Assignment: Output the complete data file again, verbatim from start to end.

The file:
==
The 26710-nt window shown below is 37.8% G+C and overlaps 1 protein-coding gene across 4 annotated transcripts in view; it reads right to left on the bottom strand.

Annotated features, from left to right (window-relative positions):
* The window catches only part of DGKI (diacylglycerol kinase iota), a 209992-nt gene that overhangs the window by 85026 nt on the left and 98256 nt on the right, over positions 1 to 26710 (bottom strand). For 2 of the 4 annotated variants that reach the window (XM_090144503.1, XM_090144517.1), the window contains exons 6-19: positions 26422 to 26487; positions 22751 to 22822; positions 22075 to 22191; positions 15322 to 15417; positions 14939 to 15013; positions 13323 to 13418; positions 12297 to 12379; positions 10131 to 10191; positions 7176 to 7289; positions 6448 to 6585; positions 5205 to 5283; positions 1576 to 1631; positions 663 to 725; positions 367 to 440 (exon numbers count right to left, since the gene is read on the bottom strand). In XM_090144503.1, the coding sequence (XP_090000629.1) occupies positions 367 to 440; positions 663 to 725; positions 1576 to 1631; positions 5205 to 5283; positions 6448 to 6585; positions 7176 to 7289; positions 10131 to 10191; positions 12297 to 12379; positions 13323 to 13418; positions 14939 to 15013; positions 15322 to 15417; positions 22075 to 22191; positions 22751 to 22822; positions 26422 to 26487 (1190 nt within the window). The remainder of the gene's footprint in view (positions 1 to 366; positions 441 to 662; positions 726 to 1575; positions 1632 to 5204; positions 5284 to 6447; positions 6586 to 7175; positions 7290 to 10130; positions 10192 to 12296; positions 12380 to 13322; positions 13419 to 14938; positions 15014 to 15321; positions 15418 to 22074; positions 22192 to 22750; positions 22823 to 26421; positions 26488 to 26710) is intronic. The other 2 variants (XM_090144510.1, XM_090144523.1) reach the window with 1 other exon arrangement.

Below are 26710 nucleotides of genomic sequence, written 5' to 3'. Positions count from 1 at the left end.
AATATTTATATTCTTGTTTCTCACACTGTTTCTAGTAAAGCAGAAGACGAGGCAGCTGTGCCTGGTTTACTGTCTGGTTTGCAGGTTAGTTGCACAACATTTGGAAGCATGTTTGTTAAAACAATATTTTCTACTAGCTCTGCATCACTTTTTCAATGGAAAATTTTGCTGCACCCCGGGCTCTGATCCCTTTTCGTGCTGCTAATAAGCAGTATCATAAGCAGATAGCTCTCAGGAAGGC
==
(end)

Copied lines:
The 26710-nt window shown below is 37.8% G+C and overlaps 1 protein-coding gene across 4 annotated transcripts in view; it reads right to left on the bottom strand.

Annotated features, from left to right (window-relative positions):
* The window catches only part of DGKI (diacylglycerol kinase iota), a 209992-nt gene that overhangs the window by 85026 nt on the left and 98256 nt on the right, over positions 1 to 26710 (bottom strand). For 2 of the 4 annotated variants that reach the window (XM_090144503.1, XM_090144517.1), the window contains exons 6-19: positions 26422 to 26487; positions 22751 to 22822; positions 22075 to 22191; positions 15322 to 15417; positions 14939 to 15013; positions 13323 to 13418; positions 12297 to 12379; positions 10131 to 10191; positions 7176 to 7289; positions 6448 to 6585; positions 5205 to 5283; positions 1576 to 1631; positions 663 to 725; positions 367 to 440 (exon numbers count right to left, since the gene is read on the bottom strand). In XM_090144503.1, the coding sequence (XP_090000629.1) occupies positions 367 to 440; positions 663 to 725; positions 1576 to 1631; positions 5205 to 5283; positions 6448 to 6585; positions 7176 to 7289; positions 10131 to 10191; positions 12297 to 12379; positions 13323 to 13418; positions 14939 to 15013; positions 15322 to 15417; positions 22075 to 22191; positions 22751 to 22822; positions 26422 to 26487 (1190 nt within the window). The remainder of the gene's footprint in view (positions 1 to 366; positions 441 to 662; positions 726 to 1575; positions 1632 to 5204; positions 5284 to 6447; positions 6586 to 7175; positions 7290 to 10130; positions 10192 to 12296; positions 12380 to 13322; positions 13419 to 14938; positions 15014 to 15321; positions 15418 to 22074; positions 22192 to 22750; positions 22823 to 26421; positions 26488 to 26710) is intronic. The other 2 variants (XM_090144510.1, XM_090144523.1) reach the window with 1 other exon arrangement.

Below are 26710 nucleotides of genomic sequence, written 5' to 3'. Positions count from 1 at the left end.
AATATTTATATTCTTGTTTCTCACACTGTTTCTAGTAAAGCAGAAGACGAGGCAGCTGTGCCTGGTTTACTGTCTGGTTTGCAGGTTAGTTGCACAACATTTGGAAGCATGTTTGTTAAAACAATATTTTCTACTAGCTCTGCATCACTTTTTCAATGGAAAATTTTGCTGCACCCCGGGCTCTGATCCCTTTTCGTGCTGCTAATAAGCAGTATCATAAGCAGATAGCTCTCAGGAAGGC